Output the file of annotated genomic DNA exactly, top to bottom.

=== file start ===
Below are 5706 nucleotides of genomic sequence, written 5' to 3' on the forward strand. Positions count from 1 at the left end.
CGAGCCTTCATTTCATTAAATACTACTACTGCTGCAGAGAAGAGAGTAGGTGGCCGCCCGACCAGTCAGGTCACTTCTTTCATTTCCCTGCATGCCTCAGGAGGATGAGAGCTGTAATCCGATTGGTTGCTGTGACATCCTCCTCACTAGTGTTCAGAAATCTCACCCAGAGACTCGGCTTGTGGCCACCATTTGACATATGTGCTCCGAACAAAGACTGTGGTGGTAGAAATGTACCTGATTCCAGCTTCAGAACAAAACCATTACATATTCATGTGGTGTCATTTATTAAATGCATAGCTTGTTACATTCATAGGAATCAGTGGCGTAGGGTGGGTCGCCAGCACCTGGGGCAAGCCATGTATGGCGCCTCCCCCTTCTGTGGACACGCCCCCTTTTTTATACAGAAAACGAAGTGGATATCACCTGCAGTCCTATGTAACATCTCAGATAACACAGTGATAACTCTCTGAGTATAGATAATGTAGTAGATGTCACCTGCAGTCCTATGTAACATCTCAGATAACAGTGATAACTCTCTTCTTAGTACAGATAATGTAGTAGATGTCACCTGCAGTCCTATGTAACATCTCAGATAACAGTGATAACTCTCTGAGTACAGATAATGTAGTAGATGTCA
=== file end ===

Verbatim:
Below are 5706 nucleotides of genomic sequence, written 5' to 3' on the forward strand. Positions count from 1 at the left end.
CGAGCCTTCATTTCATTAAATACTACTACTGCTGCAGAGAAGAGAGTAGGTGGCCGCCCGACCAGTCAGGTCACTTCTTTCATTTCCCTGCATGCCTCAGGAGGATGAGAGCTGTAATCCGATTGGTTGCTGTGACATCCTCCTCACTAGTGTTCAGAAATCTCACCCAGAGACTCGGCTTGTGGCCACCATTTGACATATGTGCTCCGAACAAAGACTGTGGTGGTAGAAATGTACCTGATTCCAGCTTCAGAACAAAACCATTACATATTCATGTGGTGTCATTTATTAAATGCATAGCTTGTTACATTCATAGGAATCAGTGGCGTAGGGTGGGTCGCCAGCACCTGGGGCAAGCCATGTATGGCGCCTCCCCCTTCTGTGGACACGCCCCCTTTTTTATACAGAAAACGAAGTGGATATCACCTGCAGTCCTATGTAACATCTCAGATAACACAGTGATAACTCTCTGAGTATAGATAATGTAGTAGATGTCACCTGCAGTCCTATGTAACATCTCAGATAACAGTGATAACTCTCTTCTTAGTACAGATAATGTAGTAGATGTCACCTGCAGTCCTATGTAACATCTCAGATAACAGTGATAACTCTCTGAGTACAGATAATGTAGTAGATGTCA